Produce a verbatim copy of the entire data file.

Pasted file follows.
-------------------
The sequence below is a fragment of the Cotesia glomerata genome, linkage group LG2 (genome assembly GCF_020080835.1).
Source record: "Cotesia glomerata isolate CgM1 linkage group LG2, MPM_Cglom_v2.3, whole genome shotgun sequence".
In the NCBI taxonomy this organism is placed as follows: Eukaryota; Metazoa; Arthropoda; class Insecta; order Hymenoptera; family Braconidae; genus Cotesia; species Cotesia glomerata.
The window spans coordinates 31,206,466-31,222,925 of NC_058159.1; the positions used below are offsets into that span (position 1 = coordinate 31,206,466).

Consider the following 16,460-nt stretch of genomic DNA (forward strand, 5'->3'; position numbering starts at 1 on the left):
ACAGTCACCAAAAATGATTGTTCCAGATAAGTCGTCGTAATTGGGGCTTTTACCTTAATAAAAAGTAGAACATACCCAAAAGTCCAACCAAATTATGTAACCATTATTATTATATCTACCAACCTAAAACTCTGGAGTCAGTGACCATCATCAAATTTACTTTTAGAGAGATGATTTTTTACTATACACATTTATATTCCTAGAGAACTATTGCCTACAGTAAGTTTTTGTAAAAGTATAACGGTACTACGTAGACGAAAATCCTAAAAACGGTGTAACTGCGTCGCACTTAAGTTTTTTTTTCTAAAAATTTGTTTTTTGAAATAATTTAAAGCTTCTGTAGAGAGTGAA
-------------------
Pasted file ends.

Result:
The sequence below is a fragment of the Cotesia glomerata genome, linkage group LG2 (genome assembly GCF_020080835.1).
Source record: "Cotesia glomerata isolate CgM1 linkage group LG2, MPM_Cglom_v2.3, whole genome shotgun sequence".
In the NCBI taxonomy this organism is placed as follows: Eukaryota; Metazoa; Arthropoda; class Insecta; order Hymenoptera; family Braconidae; genus Cotesia; species Cotesia glomerata.
The window spans coordinates 31,206,466-31,222,925 of NC_058159.1; the positions used below are offsets into that span (position 1 = coordinate 31,206,466).

Consider the following 16,460-nt stretch of genomic DNA (forward strand, 5'->3'; position numbering starts at 1 on the left):
ACAGTCACCAAAAATGATTGTTCCAGATAAGTCGTCGTAATTGGGGCTTTTACCTTAATAAAAAGTAGAACATACCCAAAAGTCCAACCAAATTATGTAACCATTATTATTATATCTACCAACCTAAAACTCTGGAGTCAGTGACCATCATCAAATTTACTTTTAGAGAGATGATTTTTTACTATACACATTTATATTCCTAGAGAACTATTGCCTACAGTAAGTTTTTGTAAAAGTATAACGGTACTACGTAGACGAAAATCCTAAAAACGGTGTAACTGCGTCGCACTTAAGTTTTTTTTTCTAAAAATTTGTTTTTTGAAATAATTTAAAGCTTCTGTAGAGAGTGAA